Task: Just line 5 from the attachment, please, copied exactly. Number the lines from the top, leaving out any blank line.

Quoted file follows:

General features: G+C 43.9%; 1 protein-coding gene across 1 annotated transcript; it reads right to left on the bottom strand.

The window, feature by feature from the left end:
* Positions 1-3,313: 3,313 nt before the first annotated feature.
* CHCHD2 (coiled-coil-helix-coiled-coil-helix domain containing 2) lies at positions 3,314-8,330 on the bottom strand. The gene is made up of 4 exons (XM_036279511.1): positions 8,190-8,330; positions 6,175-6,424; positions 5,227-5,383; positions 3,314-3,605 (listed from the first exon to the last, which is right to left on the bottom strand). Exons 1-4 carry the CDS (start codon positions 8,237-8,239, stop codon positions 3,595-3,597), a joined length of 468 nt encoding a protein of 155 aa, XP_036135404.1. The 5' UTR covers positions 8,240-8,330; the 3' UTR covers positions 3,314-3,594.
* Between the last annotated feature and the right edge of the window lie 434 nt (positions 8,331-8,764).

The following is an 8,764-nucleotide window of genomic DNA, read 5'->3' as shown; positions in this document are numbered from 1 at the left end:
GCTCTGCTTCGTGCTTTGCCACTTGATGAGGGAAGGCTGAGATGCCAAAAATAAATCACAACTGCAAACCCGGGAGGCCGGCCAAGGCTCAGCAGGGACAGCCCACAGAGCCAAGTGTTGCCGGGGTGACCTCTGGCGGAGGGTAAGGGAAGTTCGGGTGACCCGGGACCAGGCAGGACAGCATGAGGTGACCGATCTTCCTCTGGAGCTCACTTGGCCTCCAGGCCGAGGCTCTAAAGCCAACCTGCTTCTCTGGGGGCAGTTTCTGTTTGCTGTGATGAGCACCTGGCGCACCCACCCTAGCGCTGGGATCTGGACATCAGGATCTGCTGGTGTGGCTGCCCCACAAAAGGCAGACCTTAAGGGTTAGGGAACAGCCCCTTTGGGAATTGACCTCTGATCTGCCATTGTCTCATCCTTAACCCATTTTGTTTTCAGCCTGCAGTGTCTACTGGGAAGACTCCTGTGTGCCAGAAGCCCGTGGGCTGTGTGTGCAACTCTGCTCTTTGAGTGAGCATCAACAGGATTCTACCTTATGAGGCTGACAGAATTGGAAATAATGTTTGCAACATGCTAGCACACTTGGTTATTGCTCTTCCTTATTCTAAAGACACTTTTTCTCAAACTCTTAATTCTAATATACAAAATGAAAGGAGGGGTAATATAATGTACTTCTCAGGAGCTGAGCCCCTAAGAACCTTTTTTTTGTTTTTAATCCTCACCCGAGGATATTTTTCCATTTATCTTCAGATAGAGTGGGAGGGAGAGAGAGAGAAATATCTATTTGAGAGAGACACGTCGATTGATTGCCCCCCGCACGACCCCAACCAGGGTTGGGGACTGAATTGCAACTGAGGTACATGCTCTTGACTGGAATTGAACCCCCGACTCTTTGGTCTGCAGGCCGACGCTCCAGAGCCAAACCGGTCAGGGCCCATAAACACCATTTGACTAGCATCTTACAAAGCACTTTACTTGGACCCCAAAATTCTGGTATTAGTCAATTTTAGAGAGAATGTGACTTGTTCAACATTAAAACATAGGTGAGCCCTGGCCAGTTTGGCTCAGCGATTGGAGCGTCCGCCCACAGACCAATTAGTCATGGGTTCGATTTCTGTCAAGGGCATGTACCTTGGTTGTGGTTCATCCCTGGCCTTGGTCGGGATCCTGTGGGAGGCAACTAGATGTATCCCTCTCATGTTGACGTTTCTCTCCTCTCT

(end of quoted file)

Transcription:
* Between the last annotated feature and the right edge of the window lie 434 nt (positions 8,331-8,764).